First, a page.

Virginia health insurance
A guide to affordable health insurance in the Old Dominion State
How healthy is living in Virginia? The state rose two spots and is the nation's 21st healthiest state to live in according to the 2012 America's Health Rankings® by the United Health Foundation.
The good news:
- Air pollution dropped by nearly a quarter in the past five years.
- At 14.7 percent, the state has a relatively low percentage of children in poverty. However, the rate increased more than 2 percentage points in the past year and nearly 7 percentage points in the past 10 years.
The bad news:
- About 29 percent of adults are obese, and 10.4 percent are diagnosed with diabetes.
- Geographic disparity — the variation in death rates by county — is high.
Virginia's best and worst category rankings:
- Violent Crime – 6th
- Poor Physical Health Days – 9th
- Poor Mental Health Days – 10th
- Immunization Coverage – 33rd
- Diabetes – 38th
- Geographic Disparity – 40th
For more details see the United Health Foundation’s latest findings on Virginia.
Trust for America’s Health is another source for key Virginia health quality findings.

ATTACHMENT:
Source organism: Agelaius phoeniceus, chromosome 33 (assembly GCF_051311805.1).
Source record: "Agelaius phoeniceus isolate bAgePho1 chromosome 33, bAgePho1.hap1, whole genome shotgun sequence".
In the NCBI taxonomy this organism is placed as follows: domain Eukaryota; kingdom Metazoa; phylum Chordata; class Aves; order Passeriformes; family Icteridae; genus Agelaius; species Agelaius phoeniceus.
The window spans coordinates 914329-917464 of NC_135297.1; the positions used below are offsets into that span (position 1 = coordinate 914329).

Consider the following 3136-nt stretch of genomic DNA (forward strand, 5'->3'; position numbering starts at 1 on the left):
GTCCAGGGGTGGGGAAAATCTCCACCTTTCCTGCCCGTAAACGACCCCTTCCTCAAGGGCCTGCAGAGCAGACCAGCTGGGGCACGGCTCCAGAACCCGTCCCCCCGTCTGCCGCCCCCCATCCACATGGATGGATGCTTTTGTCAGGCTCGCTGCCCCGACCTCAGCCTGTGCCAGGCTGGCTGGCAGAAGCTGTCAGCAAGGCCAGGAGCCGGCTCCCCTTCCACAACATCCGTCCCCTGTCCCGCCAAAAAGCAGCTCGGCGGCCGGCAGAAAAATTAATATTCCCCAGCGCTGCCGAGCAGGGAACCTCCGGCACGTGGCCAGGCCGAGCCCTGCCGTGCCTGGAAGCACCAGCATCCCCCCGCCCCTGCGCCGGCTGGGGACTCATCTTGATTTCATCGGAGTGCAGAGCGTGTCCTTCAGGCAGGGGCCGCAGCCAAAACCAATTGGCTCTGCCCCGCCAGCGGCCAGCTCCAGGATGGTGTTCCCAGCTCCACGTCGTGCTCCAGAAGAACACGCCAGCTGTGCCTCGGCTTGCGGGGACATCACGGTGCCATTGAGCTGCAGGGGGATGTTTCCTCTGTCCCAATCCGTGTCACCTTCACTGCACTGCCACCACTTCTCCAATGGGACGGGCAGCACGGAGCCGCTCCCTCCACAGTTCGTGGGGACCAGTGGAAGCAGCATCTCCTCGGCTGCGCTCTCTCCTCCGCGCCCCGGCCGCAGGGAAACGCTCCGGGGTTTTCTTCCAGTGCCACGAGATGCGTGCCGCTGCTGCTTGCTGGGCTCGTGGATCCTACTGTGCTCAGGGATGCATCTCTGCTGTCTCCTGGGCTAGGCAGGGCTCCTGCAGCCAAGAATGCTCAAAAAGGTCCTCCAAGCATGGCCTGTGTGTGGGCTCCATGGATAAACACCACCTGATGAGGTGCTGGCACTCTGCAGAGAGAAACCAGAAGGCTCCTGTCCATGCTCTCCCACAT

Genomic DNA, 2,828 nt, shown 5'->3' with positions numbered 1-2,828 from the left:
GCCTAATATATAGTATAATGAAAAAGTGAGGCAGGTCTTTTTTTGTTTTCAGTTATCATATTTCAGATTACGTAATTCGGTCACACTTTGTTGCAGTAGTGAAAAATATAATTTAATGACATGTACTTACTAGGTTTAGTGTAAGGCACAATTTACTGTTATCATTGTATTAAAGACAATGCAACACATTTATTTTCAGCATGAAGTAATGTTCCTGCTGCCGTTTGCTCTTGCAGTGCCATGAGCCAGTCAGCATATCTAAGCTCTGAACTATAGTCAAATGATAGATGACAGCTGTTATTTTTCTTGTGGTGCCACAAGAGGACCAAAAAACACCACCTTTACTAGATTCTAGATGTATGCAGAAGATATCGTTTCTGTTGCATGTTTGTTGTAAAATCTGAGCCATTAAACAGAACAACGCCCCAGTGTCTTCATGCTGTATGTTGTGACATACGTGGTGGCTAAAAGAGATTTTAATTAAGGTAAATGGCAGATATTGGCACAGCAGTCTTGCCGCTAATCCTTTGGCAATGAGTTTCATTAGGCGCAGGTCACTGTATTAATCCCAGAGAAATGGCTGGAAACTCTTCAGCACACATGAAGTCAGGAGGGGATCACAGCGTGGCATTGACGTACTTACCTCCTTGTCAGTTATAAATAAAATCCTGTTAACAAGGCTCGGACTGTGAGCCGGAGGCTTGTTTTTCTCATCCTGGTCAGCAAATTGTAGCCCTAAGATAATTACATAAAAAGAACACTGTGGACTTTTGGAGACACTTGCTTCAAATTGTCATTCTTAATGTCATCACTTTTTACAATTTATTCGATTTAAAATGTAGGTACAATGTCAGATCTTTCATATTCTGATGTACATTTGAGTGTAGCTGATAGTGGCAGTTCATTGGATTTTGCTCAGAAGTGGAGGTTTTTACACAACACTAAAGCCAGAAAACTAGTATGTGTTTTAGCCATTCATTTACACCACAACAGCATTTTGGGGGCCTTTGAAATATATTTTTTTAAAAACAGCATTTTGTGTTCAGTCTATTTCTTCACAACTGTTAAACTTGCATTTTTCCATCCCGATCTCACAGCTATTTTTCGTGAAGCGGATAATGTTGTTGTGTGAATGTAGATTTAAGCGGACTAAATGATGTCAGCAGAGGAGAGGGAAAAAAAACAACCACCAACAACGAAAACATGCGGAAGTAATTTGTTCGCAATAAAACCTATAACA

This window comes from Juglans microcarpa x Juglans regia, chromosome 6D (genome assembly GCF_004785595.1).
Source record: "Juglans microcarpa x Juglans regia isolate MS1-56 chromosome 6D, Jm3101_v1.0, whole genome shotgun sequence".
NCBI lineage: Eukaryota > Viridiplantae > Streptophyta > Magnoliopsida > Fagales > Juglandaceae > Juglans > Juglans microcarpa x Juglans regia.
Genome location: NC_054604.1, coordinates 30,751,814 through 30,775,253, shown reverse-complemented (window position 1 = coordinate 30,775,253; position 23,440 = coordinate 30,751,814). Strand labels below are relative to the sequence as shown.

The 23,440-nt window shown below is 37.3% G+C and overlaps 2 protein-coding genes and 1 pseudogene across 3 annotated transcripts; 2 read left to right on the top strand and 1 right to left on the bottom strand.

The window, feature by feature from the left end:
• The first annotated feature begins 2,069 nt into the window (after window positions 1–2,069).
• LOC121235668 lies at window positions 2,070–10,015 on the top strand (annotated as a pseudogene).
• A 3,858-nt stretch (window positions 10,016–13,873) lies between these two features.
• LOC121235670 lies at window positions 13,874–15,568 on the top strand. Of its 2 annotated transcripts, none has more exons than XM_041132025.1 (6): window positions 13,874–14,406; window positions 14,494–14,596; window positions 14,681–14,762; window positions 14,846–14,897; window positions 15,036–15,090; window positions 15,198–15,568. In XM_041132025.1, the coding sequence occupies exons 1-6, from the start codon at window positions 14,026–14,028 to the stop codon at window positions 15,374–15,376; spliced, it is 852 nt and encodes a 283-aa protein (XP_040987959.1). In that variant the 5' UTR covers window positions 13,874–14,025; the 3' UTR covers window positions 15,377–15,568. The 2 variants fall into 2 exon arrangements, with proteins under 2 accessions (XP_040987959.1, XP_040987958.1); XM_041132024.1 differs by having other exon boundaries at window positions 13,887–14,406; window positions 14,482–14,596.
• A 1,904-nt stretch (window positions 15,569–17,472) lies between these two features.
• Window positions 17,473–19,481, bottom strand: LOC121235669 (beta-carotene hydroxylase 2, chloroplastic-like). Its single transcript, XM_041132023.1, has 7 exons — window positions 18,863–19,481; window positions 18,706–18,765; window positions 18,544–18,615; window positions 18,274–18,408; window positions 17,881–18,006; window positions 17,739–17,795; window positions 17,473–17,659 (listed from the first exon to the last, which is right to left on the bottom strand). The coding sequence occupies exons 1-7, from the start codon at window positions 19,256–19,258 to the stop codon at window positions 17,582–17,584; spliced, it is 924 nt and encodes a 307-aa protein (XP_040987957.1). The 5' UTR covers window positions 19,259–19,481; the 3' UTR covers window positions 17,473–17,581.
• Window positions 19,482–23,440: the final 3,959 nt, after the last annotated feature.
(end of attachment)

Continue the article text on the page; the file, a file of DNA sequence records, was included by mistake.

In addition, 2010’s federal health reform, the Affordable Care Act (ACA), included the creation of a prevention fund to provide more than $16 billion over the next 10 years to invest in effective, proven prevention efforts, like childhood obesity prevention and tobacco cessation, and the site has a report on how it impacts Virginia here.
Get local health results
State snapshot too large? Get county-by-county health rankings for Virginia, from the Robert Wood Johnson Foundation and the Population Health Institute at the University of Wisconsin.
Does Virginia have
a health insurance high risk pool?
IMPORTANT UPDATE: In 2010, Virginia started offering health care insurance coverage to residents through the federally established temporary high-risk pool program. Learn about eligibility here.
Rapidly becoming obsolete as state health insurance exchanges prepare to open, risk pools were state-sponsored programs that helped people who could afford to buy health insurance, but were not able to get underwritten in the private market because of a pre-existing health condition.
Programs varied significantly from state to state in price, benefits and number of people served. Often insurance companies doing business in the state were required to contribute to the pool to keep it in the black.
In the best cases, they allowed people to be able to switch jobs or become self-employed without the fear of losing their health insurance coverage. Read more about risk pools here.